JCarter wrote:Like I pointed out, you really should have gotten back in touch with the customer relations executive who contacted you and asked for a vice president. Re-emailing Mr. Fairbank will never get you anywhere, Mr. Fairbank is very unlikely to see your email, most executive email boxes are setup into a ticketing system and sorted out (Investor relations, Legal, Customer Service, Executive Assistant) before (and only if necessary) being sent to the executive.
The problem is that you just have a common gripe. The option for a customer like you is to walk away. Until you are ready to do that they will not waste any time with you.
If you call up and say yo wish to close your account then they might offer you something to retain you.
Also, for the record, email is the worst way to pursue something like this. I love email but it's just too easy. Anyone can throw together an email in a few minutes. If you want to demonstrate your seriousness then you write a letter and send it certified mail. It's not a requirement but it shows you are serious.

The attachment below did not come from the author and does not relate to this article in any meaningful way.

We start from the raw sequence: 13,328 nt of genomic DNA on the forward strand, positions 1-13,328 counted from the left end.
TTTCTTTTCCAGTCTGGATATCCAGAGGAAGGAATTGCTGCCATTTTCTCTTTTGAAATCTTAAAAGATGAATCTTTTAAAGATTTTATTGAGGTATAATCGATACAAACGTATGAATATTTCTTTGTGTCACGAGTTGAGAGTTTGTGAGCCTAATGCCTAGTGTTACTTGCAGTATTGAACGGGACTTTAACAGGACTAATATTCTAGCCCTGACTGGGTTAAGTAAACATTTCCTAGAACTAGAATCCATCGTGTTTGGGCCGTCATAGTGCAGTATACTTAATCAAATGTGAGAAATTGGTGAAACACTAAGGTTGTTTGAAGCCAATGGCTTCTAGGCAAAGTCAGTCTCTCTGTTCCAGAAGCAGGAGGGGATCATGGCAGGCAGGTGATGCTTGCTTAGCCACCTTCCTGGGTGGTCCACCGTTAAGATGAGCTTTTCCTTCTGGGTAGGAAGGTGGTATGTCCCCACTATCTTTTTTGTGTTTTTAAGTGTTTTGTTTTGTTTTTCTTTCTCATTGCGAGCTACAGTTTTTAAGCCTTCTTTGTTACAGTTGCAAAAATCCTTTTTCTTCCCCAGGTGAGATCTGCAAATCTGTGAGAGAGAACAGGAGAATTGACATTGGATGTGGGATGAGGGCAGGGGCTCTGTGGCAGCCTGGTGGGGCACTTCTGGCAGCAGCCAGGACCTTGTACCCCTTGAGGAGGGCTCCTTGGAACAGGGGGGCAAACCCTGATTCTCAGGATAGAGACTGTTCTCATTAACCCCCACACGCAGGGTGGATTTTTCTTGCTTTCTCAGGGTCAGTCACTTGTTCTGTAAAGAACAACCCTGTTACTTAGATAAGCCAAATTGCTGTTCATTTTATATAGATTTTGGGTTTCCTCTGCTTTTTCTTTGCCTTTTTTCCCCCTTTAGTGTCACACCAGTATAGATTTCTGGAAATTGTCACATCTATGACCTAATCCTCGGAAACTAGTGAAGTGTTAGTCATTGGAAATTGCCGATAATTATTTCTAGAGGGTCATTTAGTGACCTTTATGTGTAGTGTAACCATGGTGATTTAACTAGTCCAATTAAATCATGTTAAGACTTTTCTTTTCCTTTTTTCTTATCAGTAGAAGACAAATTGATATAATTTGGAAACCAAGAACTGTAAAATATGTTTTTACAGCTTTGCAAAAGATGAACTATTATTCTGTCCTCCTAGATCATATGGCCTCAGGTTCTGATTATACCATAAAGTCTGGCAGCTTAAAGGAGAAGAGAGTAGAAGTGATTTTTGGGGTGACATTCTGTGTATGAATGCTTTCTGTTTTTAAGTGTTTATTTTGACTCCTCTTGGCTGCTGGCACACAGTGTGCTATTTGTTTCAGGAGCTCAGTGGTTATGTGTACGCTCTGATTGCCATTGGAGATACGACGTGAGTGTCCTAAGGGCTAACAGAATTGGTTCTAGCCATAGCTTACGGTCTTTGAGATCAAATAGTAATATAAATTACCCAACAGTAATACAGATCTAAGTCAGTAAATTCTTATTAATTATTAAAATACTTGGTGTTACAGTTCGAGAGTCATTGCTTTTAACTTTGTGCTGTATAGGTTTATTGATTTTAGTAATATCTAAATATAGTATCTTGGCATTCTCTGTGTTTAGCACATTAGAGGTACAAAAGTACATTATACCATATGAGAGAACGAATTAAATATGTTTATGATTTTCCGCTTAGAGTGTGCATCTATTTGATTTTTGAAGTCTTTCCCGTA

I've gotten excellent results over the years with well-crafted complaints and letters. But in the end you must be right, reasonable, and ready to walk away. It also helps to be a good customer in the eyes of the company. With a credit card you do that by either spending a lot or carrying a balance. If they are making money off you because you spend a lot but rarely carry a balance then they'll gladly lower your APR to keep you. If, on the other hand, they make their money from interest because you spend just a few thousand a year but carry a balance then cutting your APR is just throwing away money for them..
You can also go far if you catch them violating rules or something like that. Most companies actually try to follow rules but frequently make mistakes because of mistakes by employees, broken equipment, or other events. If you catch them in a situation like that and if you are skilled at "manipulating" the situation you can often turn it into an opportunity to get what you want, within reason.
I got a full year of internet access reimbursed over just a few hours of outage over several weeks. I've had the SVP of a major telecom call me and make major concessions after I caught them charging a fee that they had specifically agreed not to charge under a previous consent decree. My wife had the general counsel of a billion dollar company quite literally in tears. It can be done...if you know how to apply pressure and have the right ammunition.